Starting from the conception of a painting as a place to meet, different approaches can be observed in this international group exhibition. The show looks into the various ways that contemporary painters stage encounters, be it imaginary or with an abstract other. While some of the works guide the spectator’s imagination by delivering a figurative scene or by creating an interior with meaningful objects, others retreat into an exclusive, painterly world, where forms seem to float freely, or where there is no clear sense of perspective but merely the immediate impact of color, surface, and shape instead. The different ways the artists create and handle pictorial space is an extension of their conceptions of what a painting should be or present, and how it anticipates the presence of the other.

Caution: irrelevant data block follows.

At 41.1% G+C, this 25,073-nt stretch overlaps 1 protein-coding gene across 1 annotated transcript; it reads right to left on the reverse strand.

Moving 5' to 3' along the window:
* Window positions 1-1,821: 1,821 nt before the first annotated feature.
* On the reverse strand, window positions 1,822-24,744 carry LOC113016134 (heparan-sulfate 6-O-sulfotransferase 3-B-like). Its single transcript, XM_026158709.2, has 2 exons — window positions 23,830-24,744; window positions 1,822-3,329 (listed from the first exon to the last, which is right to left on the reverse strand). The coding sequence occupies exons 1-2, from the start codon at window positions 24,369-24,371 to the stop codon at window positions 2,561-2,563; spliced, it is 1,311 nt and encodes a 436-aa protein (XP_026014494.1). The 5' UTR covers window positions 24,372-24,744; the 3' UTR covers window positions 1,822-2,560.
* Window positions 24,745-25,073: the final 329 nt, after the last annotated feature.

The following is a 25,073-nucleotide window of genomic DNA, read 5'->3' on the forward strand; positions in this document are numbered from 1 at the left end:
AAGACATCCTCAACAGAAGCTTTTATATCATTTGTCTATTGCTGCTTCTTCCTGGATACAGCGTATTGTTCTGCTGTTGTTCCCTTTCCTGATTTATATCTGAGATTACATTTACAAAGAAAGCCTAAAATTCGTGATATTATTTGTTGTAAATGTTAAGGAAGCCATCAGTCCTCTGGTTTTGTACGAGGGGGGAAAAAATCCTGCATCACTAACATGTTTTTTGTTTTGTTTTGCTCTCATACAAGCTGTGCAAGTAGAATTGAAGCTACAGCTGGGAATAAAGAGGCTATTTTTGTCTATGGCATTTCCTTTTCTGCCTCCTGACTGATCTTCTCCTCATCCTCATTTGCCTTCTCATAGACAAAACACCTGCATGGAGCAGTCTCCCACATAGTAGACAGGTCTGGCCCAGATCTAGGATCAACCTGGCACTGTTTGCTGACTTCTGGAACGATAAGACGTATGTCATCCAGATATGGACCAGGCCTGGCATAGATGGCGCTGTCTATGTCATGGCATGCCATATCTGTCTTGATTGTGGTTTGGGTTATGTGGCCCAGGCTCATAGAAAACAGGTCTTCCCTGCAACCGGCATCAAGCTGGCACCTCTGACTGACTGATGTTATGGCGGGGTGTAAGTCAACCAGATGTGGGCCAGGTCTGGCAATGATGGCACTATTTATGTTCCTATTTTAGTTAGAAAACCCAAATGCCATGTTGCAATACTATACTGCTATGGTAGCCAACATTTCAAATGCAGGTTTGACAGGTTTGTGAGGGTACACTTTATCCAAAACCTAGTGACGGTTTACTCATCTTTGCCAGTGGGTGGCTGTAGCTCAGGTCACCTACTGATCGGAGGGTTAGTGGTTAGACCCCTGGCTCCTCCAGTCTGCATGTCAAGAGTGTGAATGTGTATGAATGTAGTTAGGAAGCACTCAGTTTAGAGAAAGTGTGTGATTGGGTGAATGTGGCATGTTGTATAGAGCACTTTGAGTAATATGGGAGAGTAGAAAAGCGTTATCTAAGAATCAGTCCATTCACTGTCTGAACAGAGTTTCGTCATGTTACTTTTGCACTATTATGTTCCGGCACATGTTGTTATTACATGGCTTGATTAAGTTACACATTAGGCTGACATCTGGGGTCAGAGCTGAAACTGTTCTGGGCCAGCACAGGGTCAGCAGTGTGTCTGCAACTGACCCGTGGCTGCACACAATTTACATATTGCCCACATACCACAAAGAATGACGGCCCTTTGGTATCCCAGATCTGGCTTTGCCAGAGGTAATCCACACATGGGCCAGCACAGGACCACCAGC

The works of Caitlin Lonegan (USA, 1982, works in Los Angeles) are developed through a slow process in which the artist works simultaneously on several different paintings. Her work is about the nuances in looking, and it evolves from re-thinking the gestures that are available in the history of painting, such as those of the impressionists and the abstract expressionists. Through different layers of paint, she creates an atmosphere on the pivot between subjective and objective. The artist sees her work in an active dialogue with the tradition of painting. She notes: “I don’t want to do what Monet did back in 1890. I want to do what a Monet is doing to me now.”
This exhibition is curated by Jurriaan Benschop, who works as a writer and curator in Berlin and Athens. His book Why Paintings Work (2023), contains chapters on several of the exhibiting artists.